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Transforming schools - citizenship in action

Press release issued: 23 April 2002

Media release
Transforming schools - citizenship in action

'Citizenship' is a new subject that will become compulsory in secondary schools from September 2002. Eight of the first group of 50 specialist citizenship teachers in the country are now being trained by the Graduate School of Education at the University of Bristol.

Citizenship education is part of the government's response to public concerns which became highly visible during the '90s, in the wake of crises such as the murders of Jamie Bulger and the headteacher Philip Lawrence. From September citizenship education will become part of the National Curriculum and all secondary schools will have to teach it. Like all other subjects it will be liable to OFSTED inspection.

Since 1996, staff at Bristol University's Graduate School of Education have been consulting with a local school, St Mary Redcliffe and Temple School, and its community, about the values that really mattered to them. Teachers then addressed those values in teaching and learning across the curriculum to develop a whole school approach to spiritual, moral, social and cultural development and citizenship.

This work has increased understanding of the educational issues involved, and the practical strategies required to them into practice. It puts Bristol's Graduate School of Education at the forefront of citizenship education and has informed the government's current initiative.

Using the concepts of 'story, trust, power and success', educationalists at Bristol University have developed an innovative approach to teaching citizenship. Dr Ruth Deakin-Crick described Bristol's methodology as a "transformational professional approach, rather than an approach which deals only with the taught curriculum or only with school ethos".

At the heart of this is the goal of enabling teachers to make their own professional judgements based on knowledge of the whole student, as well as encouraging students' development as active lifelong learners in a local and global community.

Citizenship teaching is expected to cover moral and social development, community involvement and political literacy. But it is different from all other subjects, in that it will not be taught in citizenship classes, but through all curriculum subjects and extra-curricular activities. That way it will involve both the whole child and the community.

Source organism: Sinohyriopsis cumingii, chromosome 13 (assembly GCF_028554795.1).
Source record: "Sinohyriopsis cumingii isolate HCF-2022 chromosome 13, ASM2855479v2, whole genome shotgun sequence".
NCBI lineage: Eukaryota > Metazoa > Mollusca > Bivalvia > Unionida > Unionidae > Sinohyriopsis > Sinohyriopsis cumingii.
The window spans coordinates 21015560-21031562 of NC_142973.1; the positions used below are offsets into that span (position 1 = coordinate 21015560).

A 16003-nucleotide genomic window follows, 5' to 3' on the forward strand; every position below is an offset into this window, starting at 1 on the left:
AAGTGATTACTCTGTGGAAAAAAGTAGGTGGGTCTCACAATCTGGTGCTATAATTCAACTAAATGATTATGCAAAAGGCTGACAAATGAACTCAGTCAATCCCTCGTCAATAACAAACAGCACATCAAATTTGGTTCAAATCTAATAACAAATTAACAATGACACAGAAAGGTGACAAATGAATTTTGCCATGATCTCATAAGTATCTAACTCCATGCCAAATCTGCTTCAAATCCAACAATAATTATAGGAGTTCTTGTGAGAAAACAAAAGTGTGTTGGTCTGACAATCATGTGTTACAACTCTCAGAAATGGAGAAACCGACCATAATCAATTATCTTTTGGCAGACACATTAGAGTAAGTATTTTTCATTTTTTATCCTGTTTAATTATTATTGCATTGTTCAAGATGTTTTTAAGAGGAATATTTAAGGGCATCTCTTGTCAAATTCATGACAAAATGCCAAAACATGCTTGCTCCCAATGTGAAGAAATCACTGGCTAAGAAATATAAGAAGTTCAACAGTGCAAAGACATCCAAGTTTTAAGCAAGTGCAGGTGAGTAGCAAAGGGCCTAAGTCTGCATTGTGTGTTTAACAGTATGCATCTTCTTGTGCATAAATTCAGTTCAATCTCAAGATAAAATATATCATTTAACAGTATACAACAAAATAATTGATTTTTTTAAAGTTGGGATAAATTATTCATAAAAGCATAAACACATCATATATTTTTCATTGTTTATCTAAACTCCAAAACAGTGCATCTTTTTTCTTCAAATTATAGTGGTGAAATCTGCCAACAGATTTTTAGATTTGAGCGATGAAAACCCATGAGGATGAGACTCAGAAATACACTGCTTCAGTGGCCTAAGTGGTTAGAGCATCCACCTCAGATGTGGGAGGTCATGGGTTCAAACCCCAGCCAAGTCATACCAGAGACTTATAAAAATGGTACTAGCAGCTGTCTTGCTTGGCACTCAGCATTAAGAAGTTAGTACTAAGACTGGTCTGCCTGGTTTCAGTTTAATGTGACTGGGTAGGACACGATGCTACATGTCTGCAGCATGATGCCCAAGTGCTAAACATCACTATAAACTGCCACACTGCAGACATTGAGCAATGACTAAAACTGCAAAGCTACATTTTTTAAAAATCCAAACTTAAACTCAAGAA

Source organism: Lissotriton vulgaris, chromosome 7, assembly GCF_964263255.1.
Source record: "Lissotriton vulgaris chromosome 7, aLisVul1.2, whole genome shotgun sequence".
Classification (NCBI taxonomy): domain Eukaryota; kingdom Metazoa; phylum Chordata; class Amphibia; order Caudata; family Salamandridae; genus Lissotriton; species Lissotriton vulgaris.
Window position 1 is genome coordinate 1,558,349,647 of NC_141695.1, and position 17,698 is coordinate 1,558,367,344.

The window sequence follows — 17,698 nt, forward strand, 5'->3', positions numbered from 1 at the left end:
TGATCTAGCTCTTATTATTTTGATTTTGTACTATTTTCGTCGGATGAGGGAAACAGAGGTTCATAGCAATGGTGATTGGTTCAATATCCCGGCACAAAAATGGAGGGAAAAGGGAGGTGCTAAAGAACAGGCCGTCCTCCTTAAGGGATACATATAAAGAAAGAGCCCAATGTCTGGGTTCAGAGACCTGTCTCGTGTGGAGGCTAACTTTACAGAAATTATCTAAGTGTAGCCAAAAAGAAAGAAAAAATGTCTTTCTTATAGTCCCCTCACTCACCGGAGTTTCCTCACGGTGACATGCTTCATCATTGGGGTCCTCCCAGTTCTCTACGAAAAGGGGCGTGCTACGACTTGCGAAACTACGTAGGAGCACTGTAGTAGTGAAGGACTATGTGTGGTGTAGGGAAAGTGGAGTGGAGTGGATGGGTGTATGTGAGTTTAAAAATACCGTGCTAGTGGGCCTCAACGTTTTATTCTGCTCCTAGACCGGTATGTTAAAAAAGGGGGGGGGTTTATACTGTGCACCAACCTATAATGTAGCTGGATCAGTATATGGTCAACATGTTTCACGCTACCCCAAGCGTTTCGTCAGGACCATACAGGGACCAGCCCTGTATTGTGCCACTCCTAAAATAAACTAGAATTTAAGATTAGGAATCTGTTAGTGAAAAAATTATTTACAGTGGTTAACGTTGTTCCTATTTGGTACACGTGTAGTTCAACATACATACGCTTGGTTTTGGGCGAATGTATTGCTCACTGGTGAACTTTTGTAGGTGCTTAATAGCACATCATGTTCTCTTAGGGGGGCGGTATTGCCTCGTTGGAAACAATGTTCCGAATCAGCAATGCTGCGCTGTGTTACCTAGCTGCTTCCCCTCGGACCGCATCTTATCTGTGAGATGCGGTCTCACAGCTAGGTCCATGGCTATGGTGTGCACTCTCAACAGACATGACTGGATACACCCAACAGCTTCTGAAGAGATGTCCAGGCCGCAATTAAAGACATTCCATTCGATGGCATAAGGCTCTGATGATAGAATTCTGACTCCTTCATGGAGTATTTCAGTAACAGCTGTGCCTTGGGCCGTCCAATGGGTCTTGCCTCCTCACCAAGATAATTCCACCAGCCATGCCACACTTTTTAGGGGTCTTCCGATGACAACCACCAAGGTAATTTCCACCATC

However, schools are already overloaded and morale is low. For many this is just one more government initiative which is not welcome. To help schools implement this scheme, a two-day conference aimed at teachers and community leaders is being held on April 30 and May 1 at the University of Bristol. It will outline practical management approaches to values, ethos and citizenship education.

A key purpose of the first day of the conference is to raise awareness of the people, resources and networks available to support this work in Bristol and the region. There will be a 'market place' of displays and workshops offering practical resources for use in September. These will include examples of schemes of work, lesson plans, ICT resources and potential community connections.

On the second day, all headteachers from Bristol's secondary schools will be working with Professor David Hopkins, head of the Standards and Effectiveness Unit in the government's Department of Education and Skills, to address the issues raised on day one and how to implement citizenship education.

To coincide with the conference, Ruth Deakin-Crick's book 'Transforming Visions; Managing Values in Schools', published by Middlesex University Press, will be launched on the evening of April 30.

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Copyright: 2001 The University of Bristol, UK
Updated: Tuesday, 23-Apr-2002 10:37:52 BST

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